German scientists developed a new way of making car tires that could potentially heal itself. This process will avoid the step of vulcanization, invented accidentally by Charles Goodyear in 1839. The paper is published in the journal American Chemical Society (ACS) Applied Materials & Interfaces.
Vulcanization is what makes the rubber elastic, by adding sulfur to the mix. But there is a problem to this since “once an errant piece of glass or other sharp object pierces a tire, it can’t be patched for long-term use,” the researchers say in an ACS press release.
Using bromobutyl rubber, containing bromine atoms, scientists avoid vulcanization and create chemical ionic bonds that could heal themselves. Amit Das, the leader of the study, claimed that he was inspired by a rubber-like substance invention made by the French in 2008, according to Lighthouse News.
“Modification of commercially available butyl rubber into a self-healing product by simple ionic transformation has not been reported before,” the team says, according to Pierce Pioneer.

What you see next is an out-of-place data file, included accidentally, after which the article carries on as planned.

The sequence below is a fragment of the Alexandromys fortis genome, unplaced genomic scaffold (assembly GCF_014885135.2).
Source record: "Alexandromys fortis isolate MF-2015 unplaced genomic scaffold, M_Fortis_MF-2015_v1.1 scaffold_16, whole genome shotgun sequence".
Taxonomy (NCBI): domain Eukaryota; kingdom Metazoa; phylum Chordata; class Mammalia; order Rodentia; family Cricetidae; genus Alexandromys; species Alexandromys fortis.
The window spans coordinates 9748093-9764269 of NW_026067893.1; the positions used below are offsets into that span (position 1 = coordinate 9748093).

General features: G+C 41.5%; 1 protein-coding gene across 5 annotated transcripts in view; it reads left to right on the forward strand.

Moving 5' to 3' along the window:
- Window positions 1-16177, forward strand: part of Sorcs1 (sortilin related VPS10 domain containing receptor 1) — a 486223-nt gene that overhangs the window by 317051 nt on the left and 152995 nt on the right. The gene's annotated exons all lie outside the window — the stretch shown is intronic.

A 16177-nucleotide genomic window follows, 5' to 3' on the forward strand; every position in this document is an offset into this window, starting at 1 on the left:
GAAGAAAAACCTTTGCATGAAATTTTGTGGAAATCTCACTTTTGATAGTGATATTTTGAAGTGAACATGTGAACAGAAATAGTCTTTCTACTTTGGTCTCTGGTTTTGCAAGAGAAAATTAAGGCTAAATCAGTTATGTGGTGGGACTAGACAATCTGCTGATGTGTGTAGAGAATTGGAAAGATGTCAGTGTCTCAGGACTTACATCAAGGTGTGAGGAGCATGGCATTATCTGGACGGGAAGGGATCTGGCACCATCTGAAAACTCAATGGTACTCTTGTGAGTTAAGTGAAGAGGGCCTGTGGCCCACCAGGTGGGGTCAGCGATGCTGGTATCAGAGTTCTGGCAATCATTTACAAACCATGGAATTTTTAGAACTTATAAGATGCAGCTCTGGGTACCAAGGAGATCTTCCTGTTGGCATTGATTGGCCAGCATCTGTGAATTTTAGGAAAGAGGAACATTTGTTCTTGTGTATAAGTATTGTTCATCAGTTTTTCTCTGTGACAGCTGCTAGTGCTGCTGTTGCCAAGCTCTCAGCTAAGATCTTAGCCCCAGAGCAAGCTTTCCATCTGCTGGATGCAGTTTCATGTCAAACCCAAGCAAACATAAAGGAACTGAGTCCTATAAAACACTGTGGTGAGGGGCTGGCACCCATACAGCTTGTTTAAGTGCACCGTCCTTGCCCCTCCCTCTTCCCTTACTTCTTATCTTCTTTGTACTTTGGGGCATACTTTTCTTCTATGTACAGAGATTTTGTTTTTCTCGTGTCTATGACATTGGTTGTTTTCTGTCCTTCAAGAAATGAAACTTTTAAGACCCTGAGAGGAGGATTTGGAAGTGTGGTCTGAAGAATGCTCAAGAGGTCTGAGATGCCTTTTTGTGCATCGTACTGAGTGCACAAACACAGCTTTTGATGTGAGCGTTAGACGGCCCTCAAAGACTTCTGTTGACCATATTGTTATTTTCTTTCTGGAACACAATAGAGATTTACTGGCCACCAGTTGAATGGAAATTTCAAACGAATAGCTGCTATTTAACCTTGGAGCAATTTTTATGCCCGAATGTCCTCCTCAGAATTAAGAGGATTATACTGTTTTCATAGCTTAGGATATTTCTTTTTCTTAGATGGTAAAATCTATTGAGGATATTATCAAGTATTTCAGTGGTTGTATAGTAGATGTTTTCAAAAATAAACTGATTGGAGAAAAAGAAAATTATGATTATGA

After testing this material, researchers say that it “showed that a cut in the material healed at room temperature, a property that could allow a tire to mend itself while parked. And after 8 days, the rubber could withstand a stress of 754 pounds per square inch. Heating it to 212 degrees Fahrenheit for the first 10 minutes accelerated the repair process”.
“This simple and easy approach to preparing a commercial rubber with self-healing properties offers unique development opportunities in the field of highly engineered materials, such as tires, for which safety, performance, and longer fatigue life are crucial factors”, scientists conclude, according to an ACS press release.